- In speaking of the “forall” group: I think that this is twofold: a person sets up an expectation based on entitlement, so there is less desire to put in the work, and the person already comes in with a lack of a foundation, so they are already at a disadvantage. So in many ways, bias aside, you’re setting them up to fail. You’d be better off giving them the lower expectation and the oppoortunity to prove themselves if they put in the work imo. That’s how it should work. Whereas someone who doesn’t look like your expectation but is in the pool and seems to be doing well regardless is more likely to have overcome significant hurdles, meaning that they statistically might be more capable than your baseline metrics are able to measure. In other words, they might become, if given access the opportunities, even more awesome.
- Sidenote: on a hiring standpoint, I’d be incredibly intrigued to learn about what motivates them, how they got there, and the kind of perspectives that they can bring to a team, which I personally think would be much more valuable long-term (ie making space for that) than “this person looks like us so they’ll probably pick up the thing, even though they haven’t done the work and they lack the qualifications”. Then again, I’m generally of the opinion that people should hire for what a person brings to the team rather than just for the laziness of familiarity (ie. you remind me of myself). Hiring for familiarity leads to incestuous, nepotistic cultures, which leads to mediocrity (which also tends to have a side-effect of making those with talent and ability leaving).
- I recently mentored someone from another country who lives in the US, who just completed a bootcamp. She was able to find a gig pretty quickly, but even without that, she already had strong logical thinking and analytical skills. She’s fantastic and very talented and is the kind of person who can succeed in whatever capacity she chooses; she just happened to choose another field before coding, but she always had these strong skills. Woe betide the person who underestimates her!
- I’ve been part of this reading group where we read some work and conversations from Octavia Butler. In one piece, called “Positive Obsession”, she asks questions about the use of literature, and Science fiction, to Black people. What is the use of reimagining yourself outside of limits within which other people have set for you? It’s an important question to ask. How can you carve out a space for yourself to exist within which you can do the thing that you love in spite of what others think of yourself and your expectations?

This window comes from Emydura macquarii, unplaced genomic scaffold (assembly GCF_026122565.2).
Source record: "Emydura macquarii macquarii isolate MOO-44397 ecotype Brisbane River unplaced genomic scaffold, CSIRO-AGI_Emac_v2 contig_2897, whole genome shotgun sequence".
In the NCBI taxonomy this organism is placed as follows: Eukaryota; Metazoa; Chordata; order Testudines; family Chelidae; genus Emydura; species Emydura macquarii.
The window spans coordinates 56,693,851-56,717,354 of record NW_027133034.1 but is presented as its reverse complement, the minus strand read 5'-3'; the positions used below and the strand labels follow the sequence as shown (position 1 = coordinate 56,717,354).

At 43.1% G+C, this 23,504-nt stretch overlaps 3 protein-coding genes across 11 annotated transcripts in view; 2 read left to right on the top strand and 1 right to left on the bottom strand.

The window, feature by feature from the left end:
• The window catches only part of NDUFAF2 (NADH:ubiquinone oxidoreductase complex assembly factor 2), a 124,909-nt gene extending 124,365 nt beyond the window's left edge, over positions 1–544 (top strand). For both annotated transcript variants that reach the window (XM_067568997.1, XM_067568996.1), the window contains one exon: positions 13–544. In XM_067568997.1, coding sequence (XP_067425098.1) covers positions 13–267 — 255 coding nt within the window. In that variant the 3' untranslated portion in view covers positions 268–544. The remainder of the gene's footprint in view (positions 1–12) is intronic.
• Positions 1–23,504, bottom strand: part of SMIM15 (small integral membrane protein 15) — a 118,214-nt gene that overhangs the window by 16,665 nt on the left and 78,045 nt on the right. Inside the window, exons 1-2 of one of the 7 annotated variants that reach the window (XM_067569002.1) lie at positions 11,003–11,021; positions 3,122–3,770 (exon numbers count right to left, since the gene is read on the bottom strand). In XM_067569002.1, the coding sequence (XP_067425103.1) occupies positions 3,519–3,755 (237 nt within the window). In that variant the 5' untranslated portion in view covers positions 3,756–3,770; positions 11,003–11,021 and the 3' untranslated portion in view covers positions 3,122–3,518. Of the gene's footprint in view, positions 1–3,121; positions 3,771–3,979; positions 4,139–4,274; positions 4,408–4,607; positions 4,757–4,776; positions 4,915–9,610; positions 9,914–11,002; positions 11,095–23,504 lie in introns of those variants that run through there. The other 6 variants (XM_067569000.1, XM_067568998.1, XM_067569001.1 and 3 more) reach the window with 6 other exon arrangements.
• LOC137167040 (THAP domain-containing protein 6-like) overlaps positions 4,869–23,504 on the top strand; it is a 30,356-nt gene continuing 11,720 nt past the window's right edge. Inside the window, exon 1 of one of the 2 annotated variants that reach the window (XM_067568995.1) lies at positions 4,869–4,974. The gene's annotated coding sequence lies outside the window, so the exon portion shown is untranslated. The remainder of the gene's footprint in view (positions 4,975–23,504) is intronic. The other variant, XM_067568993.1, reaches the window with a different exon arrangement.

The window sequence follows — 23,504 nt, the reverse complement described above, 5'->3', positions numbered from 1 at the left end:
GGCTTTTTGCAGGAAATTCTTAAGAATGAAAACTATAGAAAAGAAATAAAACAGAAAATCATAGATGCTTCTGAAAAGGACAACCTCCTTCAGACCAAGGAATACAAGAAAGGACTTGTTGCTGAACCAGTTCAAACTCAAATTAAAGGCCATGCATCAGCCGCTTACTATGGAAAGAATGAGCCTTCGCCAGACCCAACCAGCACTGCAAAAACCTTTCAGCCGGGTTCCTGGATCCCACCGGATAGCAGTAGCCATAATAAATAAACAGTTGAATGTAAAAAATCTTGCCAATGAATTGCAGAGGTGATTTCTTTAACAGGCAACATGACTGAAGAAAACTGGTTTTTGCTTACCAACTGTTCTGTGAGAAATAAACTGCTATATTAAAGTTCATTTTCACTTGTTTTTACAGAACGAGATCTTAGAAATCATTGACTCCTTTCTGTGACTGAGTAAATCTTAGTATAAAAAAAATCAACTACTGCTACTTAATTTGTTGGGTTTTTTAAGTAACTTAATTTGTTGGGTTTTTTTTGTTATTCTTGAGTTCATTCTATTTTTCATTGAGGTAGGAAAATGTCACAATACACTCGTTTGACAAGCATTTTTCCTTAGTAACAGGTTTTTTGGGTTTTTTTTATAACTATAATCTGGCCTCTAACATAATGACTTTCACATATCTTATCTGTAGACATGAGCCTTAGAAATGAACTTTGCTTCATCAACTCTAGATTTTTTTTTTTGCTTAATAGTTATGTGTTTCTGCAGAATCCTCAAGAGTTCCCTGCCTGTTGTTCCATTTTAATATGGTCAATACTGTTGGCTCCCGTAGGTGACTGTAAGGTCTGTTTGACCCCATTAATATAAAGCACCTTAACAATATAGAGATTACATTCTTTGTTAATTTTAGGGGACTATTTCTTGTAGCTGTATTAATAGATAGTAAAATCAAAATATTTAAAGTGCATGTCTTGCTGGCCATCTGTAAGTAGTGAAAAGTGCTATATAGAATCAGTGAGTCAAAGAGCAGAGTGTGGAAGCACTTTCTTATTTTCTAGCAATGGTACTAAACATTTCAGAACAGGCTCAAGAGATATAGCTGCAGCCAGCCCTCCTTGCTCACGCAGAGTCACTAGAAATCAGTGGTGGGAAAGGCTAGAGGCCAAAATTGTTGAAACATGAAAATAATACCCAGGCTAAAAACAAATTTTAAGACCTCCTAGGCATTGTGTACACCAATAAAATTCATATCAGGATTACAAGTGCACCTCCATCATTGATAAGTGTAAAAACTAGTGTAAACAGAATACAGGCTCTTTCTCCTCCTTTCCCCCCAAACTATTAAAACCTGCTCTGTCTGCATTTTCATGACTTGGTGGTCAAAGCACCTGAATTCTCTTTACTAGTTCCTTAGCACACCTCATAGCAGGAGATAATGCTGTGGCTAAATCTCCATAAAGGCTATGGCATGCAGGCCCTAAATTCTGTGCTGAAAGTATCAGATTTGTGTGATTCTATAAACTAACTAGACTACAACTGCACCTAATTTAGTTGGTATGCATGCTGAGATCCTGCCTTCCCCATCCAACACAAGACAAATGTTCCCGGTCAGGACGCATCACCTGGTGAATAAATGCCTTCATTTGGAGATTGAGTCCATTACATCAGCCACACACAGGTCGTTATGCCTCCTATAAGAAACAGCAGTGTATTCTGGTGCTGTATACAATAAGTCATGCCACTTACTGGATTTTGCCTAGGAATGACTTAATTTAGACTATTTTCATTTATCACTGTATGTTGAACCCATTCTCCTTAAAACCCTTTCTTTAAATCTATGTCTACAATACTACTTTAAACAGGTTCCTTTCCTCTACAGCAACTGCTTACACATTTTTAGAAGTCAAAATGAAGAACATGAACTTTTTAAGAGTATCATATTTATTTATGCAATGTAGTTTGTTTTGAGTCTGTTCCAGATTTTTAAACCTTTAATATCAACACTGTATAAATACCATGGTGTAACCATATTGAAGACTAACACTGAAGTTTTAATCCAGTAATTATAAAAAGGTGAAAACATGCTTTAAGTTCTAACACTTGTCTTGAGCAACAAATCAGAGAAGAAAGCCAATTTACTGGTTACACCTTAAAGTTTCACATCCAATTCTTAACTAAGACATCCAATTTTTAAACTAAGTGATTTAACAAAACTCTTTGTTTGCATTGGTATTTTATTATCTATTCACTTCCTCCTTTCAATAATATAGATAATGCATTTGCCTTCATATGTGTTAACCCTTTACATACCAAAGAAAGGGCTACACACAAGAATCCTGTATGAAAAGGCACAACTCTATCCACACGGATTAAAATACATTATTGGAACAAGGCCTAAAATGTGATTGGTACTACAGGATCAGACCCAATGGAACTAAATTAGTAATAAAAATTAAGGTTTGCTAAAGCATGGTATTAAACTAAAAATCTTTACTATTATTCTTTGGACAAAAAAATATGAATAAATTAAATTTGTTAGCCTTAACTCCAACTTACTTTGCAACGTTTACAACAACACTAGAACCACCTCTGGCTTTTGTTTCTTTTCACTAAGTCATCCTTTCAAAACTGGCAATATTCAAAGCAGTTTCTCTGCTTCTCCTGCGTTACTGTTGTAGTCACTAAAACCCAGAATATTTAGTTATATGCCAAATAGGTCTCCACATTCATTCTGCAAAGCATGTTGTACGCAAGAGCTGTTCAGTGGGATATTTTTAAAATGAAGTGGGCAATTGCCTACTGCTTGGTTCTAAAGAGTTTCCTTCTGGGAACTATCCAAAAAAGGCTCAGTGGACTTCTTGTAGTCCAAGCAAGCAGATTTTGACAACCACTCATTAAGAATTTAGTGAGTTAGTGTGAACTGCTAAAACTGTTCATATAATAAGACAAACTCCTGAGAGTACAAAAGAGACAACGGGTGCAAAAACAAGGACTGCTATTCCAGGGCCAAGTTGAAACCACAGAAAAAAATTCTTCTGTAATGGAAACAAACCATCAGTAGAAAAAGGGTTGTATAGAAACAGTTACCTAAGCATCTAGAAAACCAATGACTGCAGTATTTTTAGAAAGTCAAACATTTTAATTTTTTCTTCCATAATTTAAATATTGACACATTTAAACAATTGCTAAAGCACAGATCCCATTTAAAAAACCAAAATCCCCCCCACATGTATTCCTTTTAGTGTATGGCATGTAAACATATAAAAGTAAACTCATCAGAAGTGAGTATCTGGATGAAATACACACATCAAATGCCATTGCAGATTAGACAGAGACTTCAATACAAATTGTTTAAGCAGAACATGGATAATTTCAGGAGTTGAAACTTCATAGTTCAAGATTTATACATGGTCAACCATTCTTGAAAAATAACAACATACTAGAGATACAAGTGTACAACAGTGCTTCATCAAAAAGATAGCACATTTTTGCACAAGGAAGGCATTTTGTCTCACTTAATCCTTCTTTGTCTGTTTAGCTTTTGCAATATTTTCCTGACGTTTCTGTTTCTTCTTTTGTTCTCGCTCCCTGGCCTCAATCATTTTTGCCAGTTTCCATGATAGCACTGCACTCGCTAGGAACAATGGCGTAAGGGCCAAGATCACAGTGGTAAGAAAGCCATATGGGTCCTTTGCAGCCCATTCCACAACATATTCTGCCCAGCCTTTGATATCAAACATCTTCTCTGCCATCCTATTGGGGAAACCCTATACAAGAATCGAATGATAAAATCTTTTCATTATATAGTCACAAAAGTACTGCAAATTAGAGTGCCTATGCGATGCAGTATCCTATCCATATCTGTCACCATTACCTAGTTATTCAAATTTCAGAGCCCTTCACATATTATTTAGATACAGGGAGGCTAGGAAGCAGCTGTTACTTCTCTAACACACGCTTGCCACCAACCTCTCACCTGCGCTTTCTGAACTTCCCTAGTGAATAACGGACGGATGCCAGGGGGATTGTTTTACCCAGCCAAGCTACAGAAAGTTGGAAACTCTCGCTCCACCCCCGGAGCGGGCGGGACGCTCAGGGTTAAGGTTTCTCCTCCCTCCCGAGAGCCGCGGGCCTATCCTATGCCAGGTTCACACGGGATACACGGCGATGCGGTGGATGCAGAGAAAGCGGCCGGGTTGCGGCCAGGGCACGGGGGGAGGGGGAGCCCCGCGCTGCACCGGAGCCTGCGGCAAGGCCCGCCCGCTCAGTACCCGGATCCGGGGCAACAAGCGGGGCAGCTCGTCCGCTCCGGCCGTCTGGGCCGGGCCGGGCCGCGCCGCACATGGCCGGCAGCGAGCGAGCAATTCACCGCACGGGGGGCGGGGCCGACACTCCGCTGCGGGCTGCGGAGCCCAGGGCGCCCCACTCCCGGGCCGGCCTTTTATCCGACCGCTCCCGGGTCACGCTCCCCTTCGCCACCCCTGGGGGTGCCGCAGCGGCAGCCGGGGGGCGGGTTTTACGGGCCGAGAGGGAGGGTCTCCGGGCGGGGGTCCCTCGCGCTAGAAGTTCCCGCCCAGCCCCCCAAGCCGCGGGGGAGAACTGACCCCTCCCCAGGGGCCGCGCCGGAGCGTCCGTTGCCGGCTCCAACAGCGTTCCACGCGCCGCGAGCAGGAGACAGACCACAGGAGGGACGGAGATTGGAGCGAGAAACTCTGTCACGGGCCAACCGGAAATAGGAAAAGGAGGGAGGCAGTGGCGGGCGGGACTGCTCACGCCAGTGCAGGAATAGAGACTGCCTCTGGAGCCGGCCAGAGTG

And I wonder if it will change
- I am not solely responsible for changing the minds of these people, and how they inherently interpet, with implicit bias, the inherent skills, or lack thereof, of people who look like me. But I have learned to try to be fair through my interactions, to give people the benefit of the doubt as much as I can. And to build people up, to give them confidence and the tools to accomplish things, when I can teach them. I am hopeful that more people (especially in tech, which is a lot more meritocratic than many other industries I’ve happened to be a part of) will, too. In fact, I think it’s one of the best industries for underdogs; people who are assumed to statistically never succeed, who aren’t, upon first glance, taken to be anything worth considering at all. You climb the mountain over and over, starting at the bottom each time, while being told “it’s impossible”. I like that. And when you fail, especially as an underdog, you’re used to picking yourself up, dusting yourself off, and trying again.
- I’ve watched some of my peers from other industries who are used to being given the benefit of the doubt crumble because all of a sudden, they were put in an industry and had to start over from a place where they were not as statistically likely to succeed. But they were used to expecting that they were. Being constantly underestimated means you thrive in areas where people expect you to not succeed. Enter PhD. It’s like someone made a degree defined by society’s expectations of me. It’s a match made in heaven.
- I think about how far I’ve come in spite of being constantly underestimated, and I’m proud. I’m proud of how far I’ve come, because I can say “you were right; it’s hard, but I did it anyway” and laugh. I have been able to change a few minds. I’m still underestimated, but some are now wary of their preconceived judgments.
- Still, I’m optimistic. I’m spending the break learning more about things I don’t want to talk about, because I expect when I do, that people will find a way to tell me that “it’s hard”, and that I shouldn’t be doing it. But I’ll do it anyways, because it makes me happy, and I’m doing it for myself.
And that’s it
Written on December 27, 2020